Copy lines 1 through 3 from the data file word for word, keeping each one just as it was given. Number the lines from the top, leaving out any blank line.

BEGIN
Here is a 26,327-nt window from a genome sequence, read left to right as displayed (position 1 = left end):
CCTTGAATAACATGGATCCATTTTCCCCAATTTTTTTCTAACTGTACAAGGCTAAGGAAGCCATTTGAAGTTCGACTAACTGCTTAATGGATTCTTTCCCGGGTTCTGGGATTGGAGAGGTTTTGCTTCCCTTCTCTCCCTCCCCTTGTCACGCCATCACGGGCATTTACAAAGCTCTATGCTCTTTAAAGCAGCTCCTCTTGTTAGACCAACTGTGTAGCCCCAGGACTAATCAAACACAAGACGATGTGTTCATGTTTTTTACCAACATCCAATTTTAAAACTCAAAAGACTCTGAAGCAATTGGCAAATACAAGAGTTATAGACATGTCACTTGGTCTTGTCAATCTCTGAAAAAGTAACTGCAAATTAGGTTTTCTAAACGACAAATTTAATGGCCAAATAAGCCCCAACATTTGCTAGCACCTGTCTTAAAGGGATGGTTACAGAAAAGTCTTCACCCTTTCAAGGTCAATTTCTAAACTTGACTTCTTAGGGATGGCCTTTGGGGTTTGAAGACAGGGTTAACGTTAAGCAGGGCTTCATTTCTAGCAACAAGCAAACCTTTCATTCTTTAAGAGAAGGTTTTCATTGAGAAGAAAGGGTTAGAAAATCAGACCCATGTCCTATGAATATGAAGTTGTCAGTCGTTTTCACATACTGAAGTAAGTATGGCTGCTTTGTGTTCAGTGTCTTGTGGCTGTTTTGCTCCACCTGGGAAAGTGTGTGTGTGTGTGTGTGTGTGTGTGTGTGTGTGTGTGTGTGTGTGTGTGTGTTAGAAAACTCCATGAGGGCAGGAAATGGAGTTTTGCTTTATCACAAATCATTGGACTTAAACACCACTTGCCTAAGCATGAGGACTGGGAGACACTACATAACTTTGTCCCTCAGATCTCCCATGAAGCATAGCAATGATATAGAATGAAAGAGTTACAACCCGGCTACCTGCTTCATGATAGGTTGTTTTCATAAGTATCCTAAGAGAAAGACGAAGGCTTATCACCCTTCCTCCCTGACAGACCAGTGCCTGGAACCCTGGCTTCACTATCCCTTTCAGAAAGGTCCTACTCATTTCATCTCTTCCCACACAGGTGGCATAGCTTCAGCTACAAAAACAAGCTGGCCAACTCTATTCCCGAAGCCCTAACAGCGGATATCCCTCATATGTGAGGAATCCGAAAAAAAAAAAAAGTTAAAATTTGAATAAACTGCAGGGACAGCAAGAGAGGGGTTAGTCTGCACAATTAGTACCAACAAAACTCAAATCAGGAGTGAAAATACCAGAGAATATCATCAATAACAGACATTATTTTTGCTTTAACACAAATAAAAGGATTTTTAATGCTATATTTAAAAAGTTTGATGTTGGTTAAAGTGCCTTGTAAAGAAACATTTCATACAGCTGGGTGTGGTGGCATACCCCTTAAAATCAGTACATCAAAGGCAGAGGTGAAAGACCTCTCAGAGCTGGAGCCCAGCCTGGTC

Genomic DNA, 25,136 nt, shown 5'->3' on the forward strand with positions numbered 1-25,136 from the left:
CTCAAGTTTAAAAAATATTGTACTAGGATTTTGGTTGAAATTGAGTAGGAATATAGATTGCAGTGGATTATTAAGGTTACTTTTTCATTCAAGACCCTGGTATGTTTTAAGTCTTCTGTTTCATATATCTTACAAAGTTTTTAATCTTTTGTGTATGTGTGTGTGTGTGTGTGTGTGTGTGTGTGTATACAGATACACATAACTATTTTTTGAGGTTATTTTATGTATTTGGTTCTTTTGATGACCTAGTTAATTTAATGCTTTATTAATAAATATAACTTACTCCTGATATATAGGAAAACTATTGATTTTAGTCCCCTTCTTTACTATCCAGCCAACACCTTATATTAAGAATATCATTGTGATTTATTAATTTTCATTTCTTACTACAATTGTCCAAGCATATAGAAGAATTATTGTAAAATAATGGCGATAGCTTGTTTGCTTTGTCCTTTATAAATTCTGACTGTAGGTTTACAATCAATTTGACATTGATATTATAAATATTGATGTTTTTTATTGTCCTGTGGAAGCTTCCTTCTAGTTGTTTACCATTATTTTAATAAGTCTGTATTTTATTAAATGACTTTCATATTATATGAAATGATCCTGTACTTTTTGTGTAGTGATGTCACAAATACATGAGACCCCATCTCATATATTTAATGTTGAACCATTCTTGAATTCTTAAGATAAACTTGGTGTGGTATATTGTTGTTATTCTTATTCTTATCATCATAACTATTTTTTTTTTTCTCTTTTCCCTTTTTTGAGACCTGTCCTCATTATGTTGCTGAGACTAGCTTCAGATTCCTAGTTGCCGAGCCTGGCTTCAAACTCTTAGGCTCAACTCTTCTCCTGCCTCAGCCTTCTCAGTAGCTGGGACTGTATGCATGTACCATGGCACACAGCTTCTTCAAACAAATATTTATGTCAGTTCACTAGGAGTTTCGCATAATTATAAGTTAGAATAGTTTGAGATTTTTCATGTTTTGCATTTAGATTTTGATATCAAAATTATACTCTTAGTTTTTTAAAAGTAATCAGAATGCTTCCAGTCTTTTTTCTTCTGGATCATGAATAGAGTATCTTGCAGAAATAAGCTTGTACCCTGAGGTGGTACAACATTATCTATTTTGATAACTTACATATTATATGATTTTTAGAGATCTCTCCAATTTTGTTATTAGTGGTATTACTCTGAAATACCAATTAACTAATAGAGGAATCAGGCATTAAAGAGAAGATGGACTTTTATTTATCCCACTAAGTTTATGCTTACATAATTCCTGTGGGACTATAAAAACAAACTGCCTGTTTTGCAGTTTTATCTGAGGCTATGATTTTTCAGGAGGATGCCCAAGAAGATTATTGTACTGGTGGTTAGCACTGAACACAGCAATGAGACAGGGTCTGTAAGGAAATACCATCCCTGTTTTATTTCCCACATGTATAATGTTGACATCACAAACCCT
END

Here is a 26,327-nt window from a genome sequence, read left to right as displayed (position 1 = left end):
CCTTGAATAACATGGATCCATTTTCCCCAATTTTTTTCTAACTGTACAAGGCTAAGGAAGCCATTTGAAGTTCGACTAACTGCTTAATGGATTCTTTCCCGGGTTCTGGGATTGGAGAGGTTTTGCTTCCCTTCTCTCCCTCCCCTTGTCACGCCATCACGGGCATTTACAAAGCTCTATGCTCTTTAAAGCAGCTCCTCTTGTTAGACCAACTGTGTAGCCCCAGGACTAATCAAACACAAGACGATGTGTTCATGTTTTTTACCAACATCCAATTTTAAAACTCAAAAGACTCTGAAGCAATTGGCAAATACAAGAGTTATAGACATGTCACTTGGTCTTGTCAATCTCTGAAAAAGTAACTGCAAATTAGGTTTTCTAAACGACAAATTTAATGGCCAAATAAGCCCCAACATTTGCTAGCACCTGTCTTAAAGGGATGGTTACAGAAAAGTCTTCACCCTTTCAAGGTCAATTTCTAAACTTGACTTCTTAGGGATGGCCTTTGGGGTTTGAAGACAGGGTTAACGTTAAGCAGGGCTTCATTTCTAGCAACAAGCAAACCTTTCATTCTTTAAGAGAAGGTTTTCATTGAGAAGAAAGGGTTAGAAAATCAGACCCATGTCCTATGAATATGAAGTTGTCAGTCGTTTTCACATACTGAAGTAAGTATGGCTGCTTTGTGTTCAGTGTCTTGTGGCTGTTTTGCTCCACCTGGGAAAGTGTGTGTGTGTGTGTGTGTGTGTGTGTGTGTGTGTGTGTGTGTGTGTGTGTGTTAGAAAACTCCATGAGGGCAGGAAATGGAGTTTTGCTTTATCACAAATCATTGGACTTAAACACCACTTGCCTAAGCATGAGGACTGGGAGACACTACATAACTTTGTCCCTCAGATCTCCCATGAAGCATAGCAATGATATAGAATGAAAGAGTTACAACCCGGCTACCTGCTTCATGATAGGTTGTTTTCATAAGTATCCTAAGAGAAAGACGAAGGCTTATCACCCTTCCTCCCTGACAGACCAGTGCCTGGAACCCTGGCTTCACTATCCCTTTCAGAAAGGTCCTACTCATTTCATCTCTTCCCACACAGGTGGCATAGCTTCAGCTACAAAAACAAGCTGGCCAACTCTATTCCCGAAGCCCTAACAGCGGATATCCCTCATATGTGAGGAATCCGAAAAAAAAAAAAAGTTAAAATTTGAATAAACTGCAGGGACAGCAAGAGAGGGGTTAGTCTGCACAATTAGTACCAACAAAACTCAAATCAGGAGTGAAAATACCAGAGAATATCATCAATAACAGACATTATTTTTGCTTTAACACAAATAAAAGGATTTTTAATGCTATATTTAAAAAGTTTGATGTTGGTTAAAGTGCCTTGTAAAGAAACATTTCATACAGCTGGGTGTGGTGGCATACCCCTTAAAATCAGTACATCAAAGGCAGAGGTGAAAGACCTCTCAGAGCTGGAGCCCAGCCTGGTC

Genomic DNA, 25,136 nt, shown 5'->3' on the forward strand with positions numbered 1-25,136 from the left: